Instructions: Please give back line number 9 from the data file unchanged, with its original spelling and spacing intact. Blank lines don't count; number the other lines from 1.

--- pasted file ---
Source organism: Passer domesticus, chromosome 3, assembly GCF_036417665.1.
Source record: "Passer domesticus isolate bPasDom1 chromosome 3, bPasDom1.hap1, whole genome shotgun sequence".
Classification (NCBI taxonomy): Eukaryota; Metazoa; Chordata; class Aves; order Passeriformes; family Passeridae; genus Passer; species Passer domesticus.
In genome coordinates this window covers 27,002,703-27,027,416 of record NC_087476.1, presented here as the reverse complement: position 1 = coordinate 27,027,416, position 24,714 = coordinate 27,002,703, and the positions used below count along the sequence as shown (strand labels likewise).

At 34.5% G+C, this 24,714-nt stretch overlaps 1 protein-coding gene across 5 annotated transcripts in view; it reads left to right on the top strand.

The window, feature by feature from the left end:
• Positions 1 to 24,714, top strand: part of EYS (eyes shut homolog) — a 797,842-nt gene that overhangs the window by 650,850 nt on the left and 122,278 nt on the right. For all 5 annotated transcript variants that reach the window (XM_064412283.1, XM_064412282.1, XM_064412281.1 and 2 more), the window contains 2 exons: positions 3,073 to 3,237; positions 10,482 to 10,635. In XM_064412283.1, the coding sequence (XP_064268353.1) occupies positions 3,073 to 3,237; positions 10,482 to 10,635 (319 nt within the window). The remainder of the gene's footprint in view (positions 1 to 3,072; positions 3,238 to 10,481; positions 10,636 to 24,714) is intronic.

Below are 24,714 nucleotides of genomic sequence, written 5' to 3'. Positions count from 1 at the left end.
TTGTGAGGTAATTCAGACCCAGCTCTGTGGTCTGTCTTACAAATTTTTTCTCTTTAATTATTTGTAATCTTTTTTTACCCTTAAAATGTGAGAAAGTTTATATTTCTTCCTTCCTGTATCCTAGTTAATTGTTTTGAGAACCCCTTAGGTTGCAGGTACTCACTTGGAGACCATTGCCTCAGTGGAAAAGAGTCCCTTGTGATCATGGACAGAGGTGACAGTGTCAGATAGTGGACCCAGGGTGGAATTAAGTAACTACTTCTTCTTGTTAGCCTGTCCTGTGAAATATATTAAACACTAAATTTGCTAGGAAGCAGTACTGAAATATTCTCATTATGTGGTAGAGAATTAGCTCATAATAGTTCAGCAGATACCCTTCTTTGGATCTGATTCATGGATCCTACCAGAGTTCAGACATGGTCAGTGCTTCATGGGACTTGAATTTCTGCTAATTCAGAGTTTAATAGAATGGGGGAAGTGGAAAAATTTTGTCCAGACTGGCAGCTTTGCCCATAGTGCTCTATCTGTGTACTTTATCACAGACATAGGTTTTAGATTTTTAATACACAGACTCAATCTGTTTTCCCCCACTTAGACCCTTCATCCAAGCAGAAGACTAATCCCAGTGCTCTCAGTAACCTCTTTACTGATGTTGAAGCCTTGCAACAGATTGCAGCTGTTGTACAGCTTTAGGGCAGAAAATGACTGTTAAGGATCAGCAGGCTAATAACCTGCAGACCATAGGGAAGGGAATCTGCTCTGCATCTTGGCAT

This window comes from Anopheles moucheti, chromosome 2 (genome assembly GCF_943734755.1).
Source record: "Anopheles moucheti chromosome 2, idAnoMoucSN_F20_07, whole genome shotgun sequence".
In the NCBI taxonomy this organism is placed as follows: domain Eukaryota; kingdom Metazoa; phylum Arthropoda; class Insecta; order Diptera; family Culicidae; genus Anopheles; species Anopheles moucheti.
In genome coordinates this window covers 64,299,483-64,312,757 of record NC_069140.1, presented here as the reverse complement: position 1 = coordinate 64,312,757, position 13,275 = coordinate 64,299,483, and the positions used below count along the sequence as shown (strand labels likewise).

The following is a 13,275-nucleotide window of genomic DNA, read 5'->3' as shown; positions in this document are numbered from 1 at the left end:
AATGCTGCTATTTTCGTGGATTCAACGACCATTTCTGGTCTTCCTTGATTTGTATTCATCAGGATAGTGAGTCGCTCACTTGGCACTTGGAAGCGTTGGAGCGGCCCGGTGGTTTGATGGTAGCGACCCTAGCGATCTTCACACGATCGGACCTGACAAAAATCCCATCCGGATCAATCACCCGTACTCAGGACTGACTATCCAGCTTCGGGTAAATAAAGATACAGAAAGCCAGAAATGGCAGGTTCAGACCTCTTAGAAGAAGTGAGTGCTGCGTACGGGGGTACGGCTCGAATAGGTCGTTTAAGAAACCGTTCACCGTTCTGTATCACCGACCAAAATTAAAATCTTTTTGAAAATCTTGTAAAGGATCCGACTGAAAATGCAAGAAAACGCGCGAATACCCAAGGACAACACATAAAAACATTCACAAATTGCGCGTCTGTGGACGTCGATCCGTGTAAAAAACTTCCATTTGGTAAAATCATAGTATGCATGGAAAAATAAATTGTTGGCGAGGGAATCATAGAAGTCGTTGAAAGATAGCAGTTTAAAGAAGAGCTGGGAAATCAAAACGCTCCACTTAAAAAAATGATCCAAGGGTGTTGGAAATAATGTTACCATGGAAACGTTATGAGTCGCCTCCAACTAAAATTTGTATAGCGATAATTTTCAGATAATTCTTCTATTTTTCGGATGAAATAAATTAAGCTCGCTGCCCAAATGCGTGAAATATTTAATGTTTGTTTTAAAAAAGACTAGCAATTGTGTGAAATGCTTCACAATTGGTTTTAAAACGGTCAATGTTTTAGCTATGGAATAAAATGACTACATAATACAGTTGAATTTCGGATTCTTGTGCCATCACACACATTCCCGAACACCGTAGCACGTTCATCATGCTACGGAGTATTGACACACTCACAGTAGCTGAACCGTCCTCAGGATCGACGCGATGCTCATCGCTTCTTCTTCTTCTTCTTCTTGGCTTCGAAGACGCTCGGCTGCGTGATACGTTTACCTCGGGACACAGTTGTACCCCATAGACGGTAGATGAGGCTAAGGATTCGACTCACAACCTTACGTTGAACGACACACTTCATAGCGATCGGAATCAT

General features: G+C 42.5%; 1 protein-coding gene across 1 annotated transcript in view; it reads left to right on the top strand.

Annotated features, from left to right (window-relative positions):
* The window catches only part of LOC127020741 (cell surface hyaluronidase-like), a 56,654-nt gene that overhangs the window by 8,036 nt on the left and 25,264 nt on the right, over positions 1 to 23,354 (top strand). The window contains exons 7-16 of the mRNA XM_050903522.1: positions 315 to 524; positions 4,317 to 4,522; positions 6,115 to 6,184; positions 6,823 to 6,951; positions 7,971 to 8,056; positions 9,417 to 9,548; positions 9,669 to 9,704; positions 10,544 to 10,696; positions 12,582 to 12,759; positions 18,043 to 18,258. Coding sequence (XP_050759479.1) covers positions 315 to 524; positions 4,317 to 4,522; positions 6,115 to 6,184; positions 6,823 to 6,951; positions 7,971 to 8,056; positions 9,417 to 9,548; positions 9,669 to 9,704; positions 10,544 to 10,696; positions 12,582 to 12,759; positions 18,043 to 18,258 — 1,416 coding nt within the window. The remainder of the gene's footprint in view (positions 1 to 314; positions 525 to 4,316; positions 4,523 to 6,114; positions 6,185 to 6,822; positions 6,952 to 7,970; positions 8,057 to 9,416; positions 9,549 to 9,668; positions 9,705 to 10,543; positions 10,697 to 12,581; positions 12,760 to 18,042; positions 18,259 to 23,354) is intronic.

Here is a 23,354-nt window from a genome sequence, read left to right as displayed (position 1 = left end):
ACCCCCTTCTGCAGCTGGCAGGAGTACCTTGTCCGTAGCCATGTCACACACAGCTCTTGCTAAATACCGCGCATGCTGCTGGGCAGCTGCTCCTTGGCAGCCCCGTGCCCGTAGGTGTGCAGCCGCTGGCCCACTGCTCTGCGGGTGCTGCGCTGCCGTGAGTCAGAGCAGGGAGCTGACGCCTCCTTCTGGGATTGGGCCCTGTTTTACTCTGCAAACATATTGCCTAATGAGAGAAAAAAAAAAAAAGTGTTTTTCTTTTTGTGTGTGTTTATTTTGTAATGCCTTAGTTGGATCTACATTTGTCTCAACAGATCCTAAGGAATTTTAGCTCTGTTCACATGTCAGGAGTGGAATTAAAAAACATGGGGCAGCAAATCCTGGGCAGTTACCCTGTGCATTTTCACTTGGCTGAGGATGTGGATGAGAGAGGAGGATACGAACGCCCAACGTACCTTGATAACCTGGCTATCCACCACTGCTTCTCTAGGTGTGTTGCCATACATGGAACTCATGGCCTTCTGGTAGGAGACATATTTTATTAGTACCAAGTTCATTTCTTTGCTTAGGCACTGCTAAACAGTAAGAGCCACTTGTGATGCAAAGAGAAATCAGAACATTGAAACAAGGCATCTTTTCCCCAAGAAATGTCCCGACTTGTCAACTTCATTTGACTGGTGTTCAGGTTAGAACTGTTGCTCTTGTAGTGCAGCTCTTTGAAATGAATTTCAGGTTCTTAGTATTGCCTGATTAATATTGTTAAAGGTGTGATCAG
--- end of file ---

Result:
TTGTGAGGTAATTCAGACCCAGCTCTGTGGTCTGTCTTACAAATTTTTTCTCTTTAATTATTTGTAATCTTTTTTTACCCTTAAAATGTGAGAAAGTTTATATTTCTTCCTTCCTGTATCCTAGTTAATTGTTTTGAGAACCCCTTAGGTTGCAGGTACTCACTTGGAGACCATTGCCTCAGTGGAAAAGAGTCCCTTGTGATCATGGACAGAGGTGACAGTGTCAGATAGTGGACCCAGGGTGGAATTAAGTAACTACTTCTTCTTGTTAGCCTGTCCTGTGAAATATATTAAACACTAAATTTGCTAGGAAGCAGTACTGAAATATTCTCATTATGTGGTAGAGAATTAGCTCATAATAGTTCAGCAGATACCCTTCTTTGGATCTGATTCATGGATCCTACCAGAGTTCAGACATGGTCAGTGCTTCATGGGACTTGAATTTCTGCTAATTCAGAGTTTAATAGAATGGGGGAAGTGGAAAAATTTTGTCCAGACTGGCAGCTTTGCCCATAGTGCTCTATCTGTGTACTTTATCACAGACATAGGTTTTAGATTTTTAATACACAGACTCAATCTGTTTTCCCCCACTTAGACCCTTCATCCAAGCAGAAGACTAATCCCAGTGCTCTCAGTAACCTCTTTACTGATGTTGAAGCCTTGCAACAGATTGCAGCTGTTGTACAGCTTTAGGGCAGAAAATGACTGTTAAGGATCAGCAGGCTAATAACCTGCAGACCATAGGGAAGGGAATCTGCTCTGCATCTTGGCAT